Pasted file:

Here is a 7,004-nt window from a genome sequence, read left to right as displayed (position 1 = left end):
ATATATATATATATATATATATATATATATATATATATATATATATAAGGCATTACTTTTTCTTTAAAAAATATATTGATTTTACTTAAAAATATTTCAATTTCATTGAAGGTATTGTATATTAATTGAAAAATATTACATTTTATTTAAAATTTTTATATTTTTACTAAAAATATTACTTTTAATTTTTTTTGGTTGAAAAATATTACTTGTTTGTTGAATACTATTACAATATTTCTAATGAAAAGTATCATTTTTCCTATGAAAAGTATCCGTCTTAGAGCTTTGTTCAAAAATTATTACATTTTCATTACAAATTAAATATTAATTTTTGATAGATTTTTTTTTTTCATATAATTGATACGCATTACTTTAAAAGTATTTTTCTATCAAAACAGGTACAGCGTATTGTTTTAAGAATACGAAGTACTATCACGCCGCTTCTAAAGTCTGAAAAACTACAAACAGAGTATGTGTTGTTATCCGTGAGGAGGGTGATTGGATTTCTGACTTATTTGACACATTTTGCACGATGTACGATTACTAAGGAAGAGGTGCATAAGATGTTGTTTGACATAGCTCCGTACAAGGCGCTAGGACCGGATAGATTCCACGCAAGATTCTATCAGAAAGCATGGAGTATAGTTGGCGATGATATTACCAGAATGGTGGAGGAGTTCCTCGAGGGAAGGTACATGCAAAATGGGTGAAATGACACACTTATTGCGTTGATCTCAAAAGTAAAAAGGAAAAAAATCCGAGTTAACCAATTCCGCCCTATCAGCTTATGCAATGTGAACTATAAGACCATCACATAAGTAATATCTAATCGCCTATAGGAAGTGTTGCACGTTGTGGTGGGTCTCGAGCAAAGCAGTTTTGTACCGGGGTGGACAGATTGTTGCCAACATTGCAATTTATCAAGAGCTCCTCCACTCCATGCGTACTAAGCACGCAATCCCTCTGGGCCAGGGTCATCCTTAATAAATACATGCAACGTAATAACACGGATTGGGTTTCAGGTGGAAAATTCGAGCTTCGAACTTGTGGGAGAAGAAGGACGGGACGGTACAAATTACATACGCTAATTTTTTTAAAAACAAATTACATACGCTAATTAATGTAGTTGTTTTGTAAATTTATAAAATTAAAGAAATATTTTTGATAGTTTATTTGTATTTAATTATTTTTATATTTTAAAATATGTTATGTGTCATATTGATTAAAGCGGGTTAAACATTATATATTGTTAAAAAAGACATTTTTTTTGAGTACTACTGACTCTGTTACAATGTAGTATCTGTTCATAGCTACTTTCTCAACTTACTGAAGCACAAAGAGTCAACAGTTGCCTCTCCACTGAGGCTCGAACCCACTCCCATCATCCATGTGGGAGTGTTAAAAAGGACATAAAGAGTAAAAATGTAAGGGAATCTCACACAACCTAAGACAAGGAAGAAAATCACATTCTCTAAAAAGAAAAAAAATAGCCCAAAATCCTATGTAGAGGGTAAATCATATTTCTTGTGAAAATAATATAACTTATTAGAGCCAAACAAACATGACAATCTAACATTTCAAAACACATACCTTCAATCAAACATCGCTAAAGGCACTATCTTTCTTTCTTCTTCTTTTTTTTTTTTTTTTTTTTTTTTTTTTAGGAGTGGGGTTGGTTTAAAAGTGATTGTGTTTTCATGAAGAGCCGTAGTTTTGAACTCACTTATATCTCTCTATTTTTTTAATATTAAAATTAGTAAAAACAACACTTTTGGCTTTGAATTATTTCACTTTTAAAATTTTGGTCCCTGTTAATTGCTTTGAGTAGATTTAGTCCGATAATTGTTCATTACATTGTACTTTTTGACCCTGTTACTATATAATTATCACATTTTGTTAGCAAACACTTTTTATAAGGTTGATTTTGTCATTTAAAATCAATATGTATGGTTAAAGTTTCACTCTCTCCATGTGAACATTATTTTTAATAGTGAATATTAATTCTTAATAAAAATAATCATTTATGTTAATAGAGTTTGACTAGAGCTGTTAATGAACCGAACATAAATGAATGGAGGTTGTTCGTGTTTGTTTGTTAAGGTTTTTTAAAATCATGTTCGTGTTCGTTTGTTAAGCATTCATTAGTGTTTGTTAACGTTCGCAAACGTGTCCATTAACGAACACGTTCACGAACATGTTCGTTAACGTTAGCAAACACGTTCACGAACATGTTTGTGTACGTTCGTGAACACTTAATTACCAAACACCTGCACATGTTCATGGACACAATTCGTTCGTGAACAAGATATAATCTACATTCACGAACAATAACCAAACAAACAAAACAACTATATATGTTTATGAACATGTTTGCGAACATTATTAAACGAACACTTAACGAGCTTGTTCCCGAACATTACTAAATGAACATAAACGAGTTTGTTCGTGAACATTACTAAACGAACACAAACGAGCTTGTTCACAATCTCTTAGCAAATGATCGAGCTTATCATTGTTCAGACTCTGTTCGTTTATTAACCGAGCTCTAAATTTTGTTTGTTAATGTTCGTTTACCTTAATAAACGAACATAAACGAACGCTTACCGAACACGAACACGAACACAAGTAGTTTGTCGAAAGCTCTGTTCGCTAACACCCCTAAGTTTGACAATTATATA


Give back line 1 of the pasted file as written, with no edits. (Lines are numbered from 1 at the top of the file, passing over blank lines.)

Here is a 7,004-nt window from a genome sequence, read left to right as displayed (position 1 = left end):